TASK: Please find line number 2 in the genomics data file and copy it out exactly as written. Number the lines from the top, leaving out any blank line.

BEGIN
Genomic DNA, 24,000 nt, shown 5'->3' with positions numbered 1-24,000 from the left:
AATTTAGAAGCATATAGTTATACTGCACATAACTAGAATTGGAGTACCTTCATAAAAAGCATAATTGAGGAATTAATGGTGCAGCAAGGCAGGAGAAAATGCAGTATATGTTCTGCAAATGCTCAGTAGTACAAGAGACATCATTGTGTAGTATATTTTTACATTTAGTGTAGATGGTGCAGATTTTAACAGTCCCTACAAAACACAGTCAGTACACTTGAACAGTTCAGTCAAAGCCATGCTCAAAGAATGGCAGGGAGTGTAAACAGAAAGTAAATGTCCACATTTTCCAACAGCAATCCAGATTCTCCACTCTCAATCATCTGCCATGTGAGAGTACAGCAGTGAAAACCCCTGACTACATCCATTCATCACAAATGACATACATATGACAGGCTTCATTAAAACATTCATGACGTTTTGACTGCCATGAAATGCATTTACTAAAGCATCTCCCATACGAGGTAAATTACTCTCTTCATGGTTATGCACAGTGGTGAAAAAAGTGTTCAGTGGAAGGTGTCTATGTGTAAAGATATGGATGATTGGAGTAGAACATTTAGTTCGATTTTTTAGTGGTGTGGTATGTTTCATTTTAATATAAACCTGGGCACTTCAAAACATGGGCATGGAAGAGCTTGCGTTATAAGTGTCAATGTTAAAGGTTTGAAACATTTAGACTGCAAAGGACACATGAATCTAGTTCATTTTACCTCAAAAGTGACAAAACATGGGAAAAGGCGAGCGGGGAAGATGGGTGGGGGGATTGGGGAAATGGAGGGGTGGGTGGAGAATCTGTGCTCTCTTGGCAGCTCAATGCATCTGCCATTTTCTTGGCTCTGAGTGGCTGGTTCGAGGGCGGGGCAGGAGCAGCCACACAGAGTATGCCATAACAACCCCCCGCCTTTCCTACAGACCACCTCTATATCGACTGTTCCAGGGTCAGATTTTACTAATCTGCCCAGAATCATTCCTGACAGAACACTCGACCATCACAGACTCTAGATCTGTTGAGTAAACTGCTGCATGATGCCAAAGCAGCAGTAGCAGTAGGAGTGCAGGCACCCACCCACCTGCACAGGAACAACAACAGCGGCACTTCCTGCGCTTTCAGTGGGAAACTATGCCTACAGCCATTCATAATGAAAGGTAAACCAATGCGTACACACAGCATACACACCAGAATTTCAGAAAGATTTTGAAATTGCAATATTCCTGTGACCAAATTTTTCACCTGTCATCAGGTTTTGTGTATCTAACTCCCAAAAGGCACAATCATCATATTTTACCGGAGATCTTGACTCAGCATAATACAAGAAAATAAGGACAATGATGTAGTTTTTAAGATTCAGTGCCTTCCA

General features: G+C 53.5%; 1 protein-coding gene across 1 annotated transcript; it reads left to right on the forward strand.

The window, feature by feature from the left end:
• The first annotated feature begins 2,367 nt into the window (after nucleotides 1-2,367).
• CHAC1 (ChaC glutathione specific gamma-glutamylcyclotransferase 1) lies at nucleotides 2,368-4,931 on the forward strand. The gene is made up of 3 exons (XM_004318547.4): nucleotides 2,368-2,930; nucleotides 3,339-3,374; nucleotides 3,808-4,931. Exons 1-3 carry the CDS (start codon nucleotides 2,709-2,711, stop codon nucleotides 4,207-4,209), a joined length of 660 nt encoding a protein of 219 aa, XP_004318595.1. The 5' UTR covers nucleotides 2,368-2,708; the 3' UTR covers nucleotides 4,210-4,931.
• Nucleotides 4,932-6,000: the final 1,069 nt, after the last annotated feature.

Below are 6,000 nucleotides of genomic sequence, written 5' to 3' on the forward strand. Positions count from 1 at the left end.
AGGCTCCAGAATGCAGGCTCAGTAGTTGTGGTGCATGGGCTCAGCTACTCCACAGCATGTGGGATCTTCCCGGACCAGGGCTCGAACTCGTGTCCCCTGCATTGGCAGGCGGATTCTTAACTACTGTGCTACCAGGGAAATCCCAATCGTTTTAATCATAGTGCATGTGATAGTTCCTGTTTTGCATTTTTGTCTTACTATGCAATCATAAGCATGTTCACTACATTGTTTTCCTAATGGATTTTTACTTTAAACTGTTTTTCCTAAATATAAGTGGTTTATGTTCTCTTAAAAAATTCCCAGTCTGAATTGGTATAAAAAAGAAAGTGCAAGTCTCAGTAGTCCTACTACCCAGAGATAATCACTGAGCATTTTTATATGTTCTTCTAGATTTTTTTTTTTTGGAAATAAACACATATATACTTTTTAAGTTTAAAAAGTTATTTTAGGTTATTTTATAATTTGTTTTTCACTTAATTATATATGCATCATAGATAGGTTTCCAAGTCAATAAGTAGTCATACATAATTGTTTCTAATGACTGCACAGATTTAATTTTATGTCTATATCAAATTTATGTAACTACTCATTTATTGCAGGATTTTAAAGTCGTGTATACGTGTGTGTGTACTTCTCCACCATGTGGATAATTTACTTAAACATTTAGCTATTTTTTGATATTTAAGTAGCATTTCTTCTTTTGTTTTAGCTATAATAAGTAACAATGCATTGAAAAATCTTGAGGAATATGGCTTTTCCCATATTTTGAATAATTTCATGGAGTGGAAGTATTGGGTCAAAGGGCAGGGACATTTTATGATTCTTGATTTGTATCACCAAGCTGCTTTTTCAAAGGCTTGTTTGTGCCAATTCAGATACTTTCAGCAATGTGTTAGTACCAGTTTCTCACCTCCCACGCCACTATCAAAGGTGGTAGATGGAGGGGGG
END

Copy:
AATTTAGAAGCATATAGTTATACTGCACATAACTAGAATTGGAGTACCTTCATAAAAAGCATAATTGAGGAATTAATGGTGCAGCAAGGCAGGAGAAAATGCAGTATATGTTCTGCAAATGCTCAGTAGTACAAGAGACATCATTGTGTAGTATATTTTTACATTTAGTGTAGATGGTGCAGATTTTAACAGTCCCTACAAAACACAGTCAGTACACTTGAACAGTTCAGTCAAAGCCATGCTCAAAGAATGGCAGGGAGTGTAAACAGAAAGTAAATGTCCACATTTTCCAACAGCAATCCAGATTCTCCACTCTCAATCATCTGCCATGTGAGAGTACAGCAGTGAAAACCCCTGACTACATCCATTCATCACAAATGACATACATATGACAGGCTTCATTAAAACATTCATGACGTTTTGACTGCCATGAAATGCATTTACTAAAGCATCTCCCATACGAGGTAAATTACTCTCTTCATGGTTATGCACAGTGGTGAAAAAAGTGTTCAGTGGAAGGTGTCTATGTGTAAAGATATGGATGATTGGAGTAGAACATTTAGTTCGATTTTTTAGTGGTGTGGTATGTTTCATTTTAATATAAACCTGGGCACTTCAAAACATGGGCATGGAAGAGCTTGCGTTATAAGTGTCAATGTTAAAGGTTTGAAACATTTAGACTGCAAAGGACACATGAATCTAGTTCATTTTACCTCAAAAGTGACAAAACATGGGAAAAGGCGAGCGGGGAAGATGGGTGGGGGGATTGGGGAAATGGAGGGGTGGGTGGAGAATCTGTGCTCTCTTGGCAGCTCAATGCATCTGCCATTTTCTTGGCTCTGAGTGGCTGGTTCGAGGGCGGGGCAGGAGCAGCCACACAGAGTATGCCATAACAACCCCCCGCCTTTCCTACAGACCACCTCTATATCGACTGTTCCAGGGTCAGATTTTACTAATCTGCCCAGAATCATTCCTGACAGAACACTCGACCATCACAGACTCTAGATCTGTTGAGTAAACTGCTGCATGATGCCAAAGCAGCAGTAGCAGTAGGAGTGCAGGCACCCACCCACCTGCACAGGAACAACAACAGCGGCACTTCCTGCGCTTTCAGTGGGAAACTATGCCTACAGCCATTCATAATGAAAGGTAAACCAATGCGTACACACAGCATACACACCAGAATTTCAGAAAGATTTTGAAATTGCAATATTCCTGTGACCAAATTTTTCACCTGTCATCAGGTTTTGTGTATCTAACTCCCAAAAGGCACAATCATCATATTTTACCGGAGATCTTGACTCAGCATAATACAAGAAAATAAGGACAATGATGTAGTTTTTAAGATTCAGTGCCTTCCA